The interim final rule was effective as of August 13, 2020. The OCC accepted comments for 30 days following publication in the Federal Register.
What guidance is available for service providers in terms of managing their capacity when most people start to work from home?
Bank management should be in contact with all third parties to assess capacity and availability issues.
Is there any relief on the filing of Bank Secrecy Act (BSA) reporting obligations such as Currency Transaction Reports or Suspicious Activity Reports during the national emergency related to COVID-19?
On February 24, 2021 the Financial Crimes Enforcement Network (FinCEN) issued a notice to financial institutions for the purpose of consolidating in a series of tables the various COVID-19 related threats and fraudulent activities along with the specific SAR filing instructions and key SAR terms that were set out in several advisories and notices that FinCEN issued over the course of the pandemic (FIN-2021-NTC1). FinCEN requests that financial institutions consult the tables included in the notice when filing SARs for COVID-19 related activity to assist law enforcement, financial regulators, and other relevant government agencies in identifying and utilizing the information submitted on COVID-19 related SARs.
This recent notice supplements FinCEN's previous advisories and notices, including FinCEN's April 3, 2020 issuance to assist banks in complying with their BSA obligations during the COVID-19 pandemic and announcing a new contact mechanism for urgent COVID-19-related issues (FIN-2020-NTC2). This April 3 notice, issued at the beginning of the pandemic, also addresses beneficial ownership information collection requirements for existing customers, BSA reporting obligations, and updates to currency transaction report (CTR) filing obligations, and encourages innovative approaches to meet BSA/anti-money laundering (AML) compliance obligations.
On April 7, 2020, the OCC issued OCC Bulletin 2020-34 to support FinCEN's approach set forth in its April 3 notice and encourages all banks to follow a risk-based approach to managing their BSA compliance programs. When evaluating a bank's BSA compliance program, the OCC will consider the actions taken by banks to protect and assist employees, customers, and others in response to the COVID-19 pandemic, including any reasonable delays in BSA report filings, beneficial ownership verifications or re-verification requirements, and other risk management processes. Banks are encouraged to contact their examiners if they anticipate delays.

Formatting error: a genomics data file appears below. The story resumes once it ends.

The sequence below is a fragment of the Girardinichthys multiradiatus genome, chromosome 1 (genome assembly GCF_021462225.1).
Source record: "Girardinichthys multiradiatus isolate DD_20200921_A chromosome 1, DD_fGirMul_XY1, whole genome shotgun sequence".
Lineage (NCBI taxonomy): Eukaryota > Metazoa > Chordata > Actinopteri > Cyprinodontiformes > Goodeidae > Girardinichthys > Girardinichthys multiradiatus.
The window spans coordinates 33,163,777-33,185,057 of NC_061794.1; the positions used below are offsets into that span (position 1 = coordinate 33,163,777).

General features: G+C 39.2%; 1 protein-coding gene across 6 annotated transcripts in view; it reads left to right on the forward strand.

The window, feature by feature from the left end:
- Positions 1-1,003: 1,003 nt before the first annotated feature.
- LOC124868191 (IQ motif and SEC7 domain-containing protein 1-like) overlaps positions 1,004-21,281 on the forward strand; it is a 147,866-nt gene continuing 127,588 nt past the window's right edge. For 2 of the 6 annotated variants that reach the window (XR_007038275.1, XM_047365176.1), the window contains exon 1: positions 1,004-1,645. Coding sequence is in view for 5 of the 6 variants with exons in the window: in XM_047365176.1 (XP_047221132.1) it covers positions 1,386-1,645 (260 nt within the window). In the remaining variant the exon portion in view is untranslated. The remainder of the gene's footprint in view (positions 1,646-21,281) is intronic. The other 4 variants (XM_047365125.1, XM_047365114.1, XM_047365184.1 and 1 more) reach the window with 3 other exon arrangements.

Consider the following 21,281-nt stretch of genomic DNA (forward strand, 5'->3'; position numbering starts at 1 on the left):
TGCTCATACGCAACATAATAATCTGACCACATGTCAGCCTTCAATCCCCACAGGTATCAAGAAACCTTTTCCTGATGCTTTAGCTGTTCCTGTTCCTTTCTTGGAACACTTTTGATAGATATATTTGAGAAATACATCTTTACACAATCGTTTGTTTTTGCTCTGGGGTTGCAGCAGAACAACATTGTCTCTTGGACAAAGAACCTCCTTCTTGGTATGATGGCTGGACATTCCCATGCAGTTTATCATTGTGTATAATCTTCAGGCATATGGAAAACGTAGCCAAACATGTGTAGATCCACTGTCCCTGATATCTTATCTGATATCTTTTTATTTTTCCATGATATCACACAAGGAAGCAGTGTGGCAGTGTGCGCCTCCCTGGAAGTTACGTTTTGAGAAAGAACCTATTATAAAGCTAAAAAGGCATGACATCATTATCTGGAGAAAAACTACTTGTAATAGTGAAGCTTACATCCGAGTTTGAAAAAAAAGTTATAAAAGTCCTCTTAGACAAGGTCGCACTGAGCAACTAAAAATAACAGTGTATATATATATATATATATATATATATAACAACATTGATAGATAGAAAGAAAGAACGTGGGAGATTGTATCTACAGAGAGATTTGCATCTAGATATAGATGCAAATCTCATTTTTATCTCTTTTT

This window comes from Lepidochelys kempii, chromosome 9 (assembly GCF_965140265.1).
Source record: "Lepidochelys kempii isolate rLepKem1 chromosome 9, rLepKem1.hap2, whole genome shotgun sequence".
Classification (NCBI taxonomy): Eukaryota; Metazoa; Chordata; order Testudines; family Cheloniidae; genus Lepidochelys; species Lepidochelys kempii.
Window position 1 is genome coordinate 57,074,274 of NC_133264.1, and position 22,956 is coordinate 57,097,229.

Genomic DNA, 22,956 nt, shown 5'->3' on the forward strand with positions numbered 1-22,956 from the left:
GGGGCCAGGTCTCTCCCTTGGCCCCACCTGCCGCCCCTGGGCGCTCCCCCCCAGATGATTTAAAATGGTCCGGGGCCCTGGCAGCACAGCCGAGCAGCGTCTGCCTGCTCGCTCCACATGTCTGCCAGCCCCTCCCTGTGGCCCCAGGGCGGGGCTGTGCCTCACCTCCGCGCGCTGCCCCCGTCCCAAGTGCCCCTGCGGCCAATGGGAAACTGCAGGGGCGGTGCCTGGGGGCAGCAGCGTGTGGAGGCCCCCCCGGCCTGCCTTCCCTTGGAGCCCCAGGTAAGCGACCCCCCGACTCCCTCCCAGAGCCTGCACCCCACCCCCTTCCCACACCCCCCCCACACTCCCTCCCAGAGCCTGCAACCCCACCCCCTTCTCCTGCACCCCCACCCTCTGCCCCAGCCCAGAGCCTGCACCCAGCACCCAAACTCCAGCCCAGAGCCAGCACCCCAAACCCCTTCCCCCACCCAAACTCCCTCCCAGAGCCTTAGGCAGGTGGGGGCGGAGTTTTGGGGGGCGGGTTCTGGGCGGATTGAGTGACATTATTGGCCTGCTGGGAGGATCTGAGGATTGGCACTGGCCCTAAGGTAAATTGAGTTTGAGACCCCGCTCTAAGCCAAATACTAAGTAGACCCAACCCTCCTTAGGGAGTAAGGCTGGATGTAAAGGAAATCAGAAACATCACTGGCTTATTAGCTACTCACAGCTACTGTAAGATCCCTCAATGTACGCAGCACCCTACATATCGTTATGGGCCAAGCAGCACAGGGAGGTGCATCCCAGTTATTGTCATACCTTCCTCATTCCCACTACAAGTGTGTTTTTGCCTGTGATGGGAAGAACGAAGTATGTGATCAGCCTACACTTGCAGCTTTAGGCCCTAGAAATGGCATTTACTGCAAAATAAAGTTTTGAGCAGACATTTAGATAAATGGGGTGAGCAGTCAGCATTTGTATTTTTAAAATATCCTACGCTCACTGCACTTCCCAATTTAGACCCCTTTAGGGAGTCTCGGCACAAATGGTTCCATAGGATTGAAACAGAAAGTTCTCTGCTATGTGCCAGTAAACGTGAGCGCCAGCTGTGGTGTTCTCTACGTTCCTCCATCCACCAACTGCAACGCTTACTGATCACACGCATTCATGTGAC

Banks wishing to submit COVID-19-related communications to FinCEN must go to fincen.gov, click on "Need Assistance," and select "COVID-19" in the subject drop-down list. Banks are also encouraged to contact the OCC as soon as practicable if they have BSA compliance concerns related to COVID-19. Banks should keep FinCEN and the OCC apprised of circumstances as they change.
On February 1, 2021, the Small Business Administration, in consultation with the U.S. Department of the Treasury, issued a series of frequently asked questions (FAQs) regarding implementation of the Paycheck Protection Program established under the CARES Act. Specifically, some of the FAQs involve explaining the customer due diligence and beneficial ownership requirements under the BSA, and how lenders can meet those requirements when issuing a PPP loan. As the administrator of the BSA, FINCEN has published these FAQs and indicated that they will update them with any additional BSA-related FAQs involving PPP. The FAQs also provide that the U.S. government will not challenge lender PPP actions that conform to the guidance, and to the PPP Interim Final Rule and any subsequent rulemakings in effect at the time.